The Cape Town Declaration
Towards the establishment of a Pan-African Psychology Union
In the midst of the bustling and highly successful 30th International Congress of Psychology (ICP 2012) that saw the city of Cape Town mark psychology’s most prestigious flagship event on the African continent, leaders in the field took time away from their scholarly deliberations to contemplate and germinate the idea of a Pan-African Psychology Union (PAPU). The Psychological Society of South Africa (PsySSA), the co-host (with the National Research Foundation) of ICP 2012, initiated the idea of establishing a continental body of organized psychology that could represent the discipline while also advocating for the optimal development of individuals and communities across Africa. With strong support from ten other African countries and the International Union of Psychological Science (IUPsyS), this idea was formally initiated at ICP 2012.
The Cape Town Declaration
Whereas psychology has the potential to serve as a key driver in human development in our communities, countries, Africa and the World.
Recognizing the critical role of psychology in policy development, advocacy, continuing professional development, teaching, research, publication, outreach services and other forms of intervention.
Recognizing the strength of psychology as an agent for change, development and empowerment of individuals and communities
Recognizing the value of mutual collaboration towards the achievement of these goals
We the undersigned, having attended the 30th International Congress of Psychology (ICP 2012) in
Cape Town, 22–27 July 2012,
Commit to the establishment of a Pan-African Psychology Union to promote the development of
psychology as a science and practice in our countries, Africa and the World.
A collaborative union of psychological societies in Africa committed to scholarship and human development in our communities, countries, Africa and the World.
Signed by representatives of Cameroon, Egypt, Ethiopia, Kenya, Liberia, Malawi, Mozambique, Namibia, Nigeria, South Africa, Zimbabwe and IUPsyS and acclaimed by delegates and guests attending the ICP 2012 Official Opening Ceremony at the Cape Town International Convention Centre on 22 July 2012.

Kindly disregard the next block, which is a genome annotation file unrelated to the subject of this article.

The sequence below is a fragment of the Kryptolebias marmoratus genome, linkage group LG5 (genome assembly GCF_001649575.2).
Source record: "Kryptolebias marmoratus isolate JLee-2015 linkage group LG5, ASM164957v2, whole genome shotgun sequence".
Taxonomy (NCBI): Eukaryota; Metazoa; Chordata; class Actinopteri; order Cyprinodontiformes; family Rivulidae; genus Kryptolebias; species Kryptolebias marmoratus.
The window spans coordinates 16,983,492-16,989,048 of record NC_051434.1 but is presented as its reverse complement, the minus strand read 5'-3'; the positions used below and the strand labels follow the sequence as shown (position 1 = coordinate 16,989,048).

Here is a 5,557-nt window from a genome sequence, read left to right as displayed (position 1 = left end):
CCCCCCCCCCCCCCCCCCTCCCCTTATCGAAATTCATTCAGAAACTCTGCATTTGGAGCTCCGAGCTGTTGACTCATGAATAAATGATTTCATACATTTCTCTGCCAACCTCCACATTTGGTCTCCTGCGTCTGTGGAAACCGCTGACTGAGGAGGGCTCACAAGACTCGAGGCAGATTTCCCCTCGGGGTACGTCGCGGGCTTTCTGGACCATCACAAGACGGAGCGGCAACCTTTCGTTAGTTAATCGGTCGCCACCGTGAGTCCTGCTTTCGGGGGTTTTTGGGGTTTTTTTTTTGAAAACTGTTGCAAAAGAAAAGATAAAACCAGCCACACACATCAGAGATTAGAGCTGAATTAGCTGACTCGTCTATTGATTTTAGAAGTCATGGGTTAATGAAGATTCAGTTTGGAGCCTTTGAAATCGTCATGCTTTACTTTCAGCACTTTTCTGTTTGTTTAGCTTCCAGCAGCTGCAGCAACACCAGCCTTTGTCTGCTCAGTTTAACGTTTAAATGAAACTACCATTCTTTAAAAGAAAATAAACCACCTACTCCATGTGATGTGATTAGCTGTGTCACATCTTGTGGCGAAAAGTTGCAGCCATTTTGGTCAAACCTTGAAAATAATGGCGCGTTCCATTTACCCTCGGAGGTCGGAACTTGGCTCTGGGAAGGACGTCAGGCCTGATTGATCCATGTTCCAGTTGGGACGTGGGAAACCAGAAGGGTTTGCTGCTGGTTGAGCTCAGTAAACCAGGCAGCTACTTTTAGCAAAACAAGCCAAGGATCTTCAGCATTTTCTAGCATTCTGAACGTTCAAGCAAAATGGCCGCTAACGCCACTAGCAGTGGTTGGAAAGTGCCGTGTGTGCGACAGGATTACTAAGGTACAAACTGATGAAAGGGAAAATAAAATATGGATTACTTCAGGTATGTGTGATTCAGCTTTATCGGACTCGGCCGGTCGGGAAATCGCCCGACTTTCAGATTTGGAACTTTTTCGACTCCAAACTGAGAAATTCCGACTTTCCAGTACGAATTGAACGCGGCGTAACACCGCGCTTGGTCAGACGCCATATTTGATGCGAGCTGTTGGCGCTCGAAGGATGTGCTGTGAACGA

On 22 July 2012 representatives of various psychology organisations in Africa met at the 30th
International Congress of Psychology (ICP 2012) in Cape Town, the first ICP to be held on African
soil since the first ICP was held in 1889. These representatives adopted the Cape Town Declaration
– committed to the establishment of the Pan-African Psychology Union to promote the development
of psychology as a science and practice in our countries, Africa and the World – which was roundly
acclaimed by the delegates of 103 countries at the ICP 2012 Opening Ceremony that evening.
The Pan-African Psychology Union, hereinafter referred to as PAPU, is the representative body for the science and profession of psychology in Africa.
PAPU’s mission is to be a collaborative union of psychological societies and psychologists in Africa committed to scholarship and human development in our communities, countries, Africa and the World.
The Cape Town Declaration recognised:
- Psychology has the potential to serve as a key driver in human development in our communities, countries, Africa and the World;
- The critical role of psychology in policy development, advocacy, continuing professional development, teaching, research, publication, outreach services and other forms of intervention;
- The strength of psychology as an agent for change, development and empowerment of individuals and communities; and